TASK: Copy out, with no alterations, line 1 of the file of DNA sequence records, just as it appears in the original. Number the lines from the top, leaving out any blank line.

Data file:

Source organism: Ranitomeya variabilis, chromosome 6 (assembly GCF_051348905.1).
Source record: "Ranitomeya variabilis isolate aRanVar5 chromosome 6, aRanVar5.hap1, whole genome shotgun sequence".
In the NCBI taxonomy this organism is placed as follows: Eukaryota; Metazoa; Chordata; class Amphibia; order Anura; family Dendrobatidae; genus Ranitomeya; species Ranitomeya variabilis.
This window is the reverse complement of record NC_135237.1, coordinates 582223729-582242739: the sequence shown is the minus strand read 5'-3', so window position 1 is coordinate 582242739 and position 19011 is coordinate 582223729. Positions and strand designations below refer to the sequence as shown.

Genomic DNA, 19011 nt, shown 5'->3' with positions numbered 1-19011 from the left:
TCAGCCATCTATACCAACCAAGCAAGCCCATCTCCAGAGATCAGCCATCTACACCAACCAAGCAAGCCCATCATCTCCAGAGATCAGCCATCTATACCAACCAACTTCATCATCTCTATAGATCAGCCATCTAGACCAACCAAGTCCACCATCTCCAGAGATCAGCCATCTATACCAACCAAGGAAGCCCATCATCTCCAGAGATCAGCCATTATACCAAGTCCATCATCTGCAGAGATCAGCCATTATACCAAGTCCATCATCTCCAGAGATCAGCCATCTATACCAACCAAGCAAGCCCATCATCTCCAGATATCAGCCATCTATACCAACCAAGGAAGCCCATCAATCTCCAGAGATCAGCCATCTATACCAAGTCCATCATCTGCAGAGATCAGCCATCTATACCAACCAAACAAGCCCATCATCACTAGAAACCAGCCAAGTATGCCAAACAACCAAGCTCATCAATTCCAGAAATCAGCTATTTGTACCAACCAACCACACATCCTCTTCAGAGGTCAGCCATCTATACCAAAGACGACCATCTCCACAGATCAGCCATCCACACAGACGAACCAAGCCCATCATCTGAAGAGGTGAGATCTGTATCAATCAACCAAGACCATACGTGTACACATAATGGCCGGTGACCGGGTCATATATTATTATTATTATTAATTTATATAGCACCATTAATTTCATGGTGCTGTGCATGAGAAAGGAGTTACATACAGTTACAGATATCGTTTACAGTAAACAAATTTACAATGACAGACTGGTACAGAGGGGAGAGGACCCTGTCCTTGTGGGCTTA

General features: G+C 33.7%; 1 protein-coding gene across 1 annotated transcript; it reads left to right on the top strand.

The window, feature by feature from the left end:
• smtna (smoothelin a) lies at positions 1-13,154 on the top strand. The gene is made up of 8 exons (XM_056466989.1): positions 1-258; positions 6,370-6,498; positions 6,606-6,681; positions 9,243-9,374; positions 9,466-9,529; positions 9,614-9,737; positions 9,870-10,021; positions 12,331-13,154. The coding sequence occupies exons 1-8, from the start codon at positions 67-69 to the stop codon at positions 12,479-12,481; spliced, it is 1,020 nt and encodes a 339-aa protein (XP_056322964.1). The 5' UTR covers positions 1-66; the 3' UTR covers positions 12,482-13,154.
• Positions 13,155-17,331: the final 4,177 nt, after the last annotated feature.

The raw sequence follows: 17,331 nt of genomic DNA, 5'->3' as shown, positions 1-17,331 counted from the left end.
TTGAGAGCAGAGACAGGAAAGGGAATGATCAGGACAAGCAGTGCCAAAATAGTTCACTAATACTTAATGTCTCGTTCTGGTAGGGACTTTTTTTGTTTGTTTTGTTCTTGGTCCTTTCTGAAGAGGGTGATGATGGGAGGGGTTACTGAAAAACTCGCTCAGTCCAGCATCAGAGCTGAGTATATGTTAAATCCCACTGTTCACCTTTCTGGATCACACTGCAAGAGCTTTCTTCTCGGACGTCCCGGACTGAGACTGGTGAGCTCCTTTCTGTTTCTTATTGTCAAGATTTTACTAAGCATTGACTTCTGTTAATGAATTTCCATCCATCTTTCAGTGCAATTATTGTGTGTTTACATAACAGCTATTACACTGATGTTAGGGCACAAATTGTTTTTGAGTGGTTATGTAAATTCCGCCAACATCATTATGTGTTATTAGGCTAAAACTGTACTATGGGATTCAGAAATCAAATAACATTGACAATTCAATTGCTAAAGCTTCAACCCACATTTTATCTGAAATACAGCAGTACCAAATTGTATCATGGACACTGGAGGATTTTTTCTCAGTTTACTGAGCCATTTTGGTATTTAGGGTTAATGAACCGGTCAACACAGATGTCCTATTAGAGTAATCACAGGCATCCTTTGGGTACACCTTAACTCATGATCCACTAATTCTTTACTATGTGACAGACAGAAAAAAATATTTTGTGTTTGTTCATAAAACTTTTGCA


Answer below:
Source organism: Ranitomeya variabilis, chromosome 6 (assembly GCF_051348905.1).